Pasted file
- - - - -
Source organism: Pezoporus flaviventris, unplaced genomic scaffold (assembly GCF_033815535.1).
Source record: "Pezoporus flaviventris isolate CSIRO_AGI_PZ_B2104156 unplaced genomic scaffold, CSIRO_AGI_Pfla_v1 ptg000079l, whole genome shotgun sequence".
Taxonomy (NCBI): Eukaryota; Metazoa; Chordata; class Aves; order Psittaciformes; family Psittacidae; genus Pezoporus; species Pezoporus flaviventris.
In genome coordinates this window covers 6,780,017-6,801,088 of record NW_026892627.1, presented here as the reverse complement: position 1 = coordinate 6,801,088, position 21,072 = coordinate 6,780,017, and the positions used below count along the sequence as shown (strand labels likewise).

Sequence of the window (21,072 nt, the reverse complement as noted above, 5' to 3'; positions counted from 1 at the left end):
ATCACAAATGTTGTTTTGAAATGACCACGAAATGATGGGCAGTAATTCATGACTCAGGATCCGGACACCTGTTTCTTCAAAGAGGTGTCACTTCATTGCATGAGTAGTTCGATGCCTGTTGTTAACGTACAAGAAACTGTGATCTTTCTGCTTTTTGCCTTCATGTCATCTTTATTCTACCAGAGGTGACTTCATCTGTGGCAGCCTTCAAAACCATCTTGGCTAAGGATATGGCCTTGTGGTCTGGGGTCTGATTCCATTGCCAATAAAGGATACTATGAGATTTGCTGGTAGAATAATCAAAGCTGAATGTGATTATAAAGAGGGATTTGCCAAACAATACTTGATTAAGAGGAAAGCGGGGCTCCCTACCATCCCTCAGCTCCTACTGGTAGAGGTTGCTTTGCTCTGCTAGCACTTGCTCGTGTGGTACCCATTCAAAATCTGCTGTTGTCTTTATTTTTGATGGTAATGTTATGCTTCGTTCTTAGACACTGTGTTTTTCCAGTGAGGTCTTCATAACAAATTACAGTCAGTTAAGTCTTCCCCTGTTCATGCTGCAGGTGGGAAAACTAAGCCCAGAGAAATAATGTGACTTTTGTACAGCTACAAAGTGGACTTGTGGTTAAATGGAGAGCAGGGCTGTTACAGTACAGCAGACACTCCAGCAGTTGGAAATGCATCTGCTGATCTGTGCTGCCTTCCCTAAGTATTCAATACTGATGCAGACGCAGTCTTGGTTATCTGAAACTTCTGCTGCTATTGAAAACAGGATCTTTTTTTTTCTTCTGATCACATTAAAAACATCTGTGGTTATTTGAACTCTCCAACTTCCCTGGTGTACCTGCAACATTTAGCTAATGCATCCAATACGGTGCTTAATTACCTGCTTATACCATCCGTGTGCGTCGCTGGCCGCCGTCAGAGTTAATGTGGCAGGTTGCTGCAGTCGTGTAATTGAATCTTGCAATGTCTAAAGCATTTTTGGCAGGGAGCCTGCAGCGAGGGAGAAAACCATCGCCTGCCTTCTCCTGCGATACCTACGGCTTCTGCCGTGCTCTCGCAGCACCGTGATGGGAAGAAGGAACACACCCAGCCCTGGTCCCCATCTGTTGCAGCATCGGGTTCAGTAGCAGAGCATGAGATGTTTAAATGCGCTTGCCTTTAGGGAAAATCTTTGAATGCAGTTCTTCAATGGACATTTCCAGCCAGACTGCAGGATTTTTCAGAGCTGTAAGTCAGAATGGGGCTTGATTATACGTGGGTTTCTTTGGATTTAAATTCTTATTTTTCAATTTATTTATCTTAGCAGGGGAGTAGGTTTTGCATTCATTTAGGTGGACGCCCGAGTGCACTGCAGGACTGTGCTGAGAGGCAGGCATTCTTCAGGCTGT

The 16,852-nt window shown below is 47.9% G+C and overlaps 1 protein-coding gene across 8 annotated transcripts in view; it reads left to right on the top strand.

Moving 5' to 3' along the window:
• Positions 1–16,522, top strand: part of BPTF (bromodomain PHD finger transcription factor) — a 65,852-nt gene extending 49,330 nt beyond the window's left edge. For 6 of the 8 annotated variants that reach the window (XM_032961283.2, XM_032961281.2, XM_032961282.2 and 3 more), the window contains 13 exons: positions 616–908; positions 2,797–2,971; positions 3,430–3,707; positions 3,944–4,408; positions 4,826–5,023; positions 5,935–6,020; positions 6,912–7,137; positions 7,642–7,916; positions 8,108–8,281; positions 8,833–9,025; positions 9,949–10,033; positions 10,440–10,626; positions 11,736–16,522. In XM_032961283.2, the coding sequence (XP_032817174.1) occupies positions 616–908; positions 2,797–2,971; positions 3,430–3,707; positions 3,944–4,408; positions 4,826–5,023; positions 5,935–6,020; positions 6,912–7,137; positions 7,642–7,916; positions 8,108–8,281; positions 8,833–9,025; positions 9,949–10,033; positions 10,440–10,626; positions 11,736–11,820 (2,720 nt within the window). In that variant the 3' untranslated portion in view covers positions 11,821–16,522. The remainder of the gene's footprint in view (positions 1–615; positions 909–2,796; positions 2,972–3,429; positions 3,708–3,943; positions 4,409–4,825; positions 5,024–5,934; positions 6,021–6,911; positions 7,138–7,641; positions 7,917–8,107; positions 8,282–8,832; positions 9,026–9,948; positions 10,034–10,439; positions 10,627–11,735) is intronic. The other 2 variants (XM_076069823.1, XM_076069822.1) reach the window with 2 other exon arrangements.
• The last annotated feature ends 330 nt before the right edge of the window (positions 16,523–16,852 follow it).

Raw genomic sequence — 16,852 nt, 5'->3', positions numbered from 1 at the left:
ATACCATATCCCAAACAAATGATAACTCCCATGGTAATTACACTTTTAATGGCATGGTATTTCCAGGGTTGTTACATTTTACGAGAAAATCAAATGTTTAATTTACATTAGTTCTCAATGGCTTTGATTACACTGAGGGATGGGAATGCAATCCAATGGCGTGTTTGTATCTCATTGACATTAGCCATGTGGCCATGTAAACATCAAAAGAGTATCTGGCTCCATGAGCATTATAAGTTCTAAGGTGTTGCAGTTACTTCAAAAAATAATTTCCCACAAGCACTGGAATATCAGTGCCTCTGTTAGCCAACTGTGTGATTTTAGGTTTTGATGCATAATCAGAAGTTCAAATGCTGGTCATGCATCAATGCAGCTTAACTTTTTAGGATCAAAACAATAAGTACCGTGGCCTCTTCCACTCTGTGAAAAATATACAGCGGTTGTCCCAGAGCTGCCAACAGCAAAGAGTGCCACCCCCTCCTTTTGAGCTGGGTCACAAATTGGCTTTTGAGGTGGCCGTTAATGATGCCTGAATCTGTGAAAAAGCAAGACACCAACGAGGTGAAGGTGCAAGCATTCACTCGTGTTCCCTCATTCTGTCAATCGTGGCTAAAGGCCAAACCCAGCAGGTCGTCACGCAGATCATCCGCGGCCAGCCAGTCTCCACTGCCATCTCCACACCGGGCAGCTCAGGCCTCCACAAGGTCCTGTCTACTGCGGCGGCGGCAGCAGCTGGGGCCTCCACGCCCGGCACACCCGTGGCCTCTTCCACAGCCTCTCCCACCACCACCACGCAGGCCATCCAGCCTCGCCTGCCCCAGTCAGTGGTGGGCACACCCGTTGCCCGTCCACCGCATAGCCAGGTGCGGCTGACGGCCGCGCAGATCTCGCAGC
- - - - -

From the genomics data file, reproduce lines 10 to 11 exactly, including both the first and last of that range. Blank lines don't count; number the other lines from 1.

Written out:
• The last annotated feature ends 330 nt before the right edge of the window (positions 16,523–16,852 follow it).

Raw genomic sequence — 16,852 nt, 5'->3', positions numbered from 1 at the left: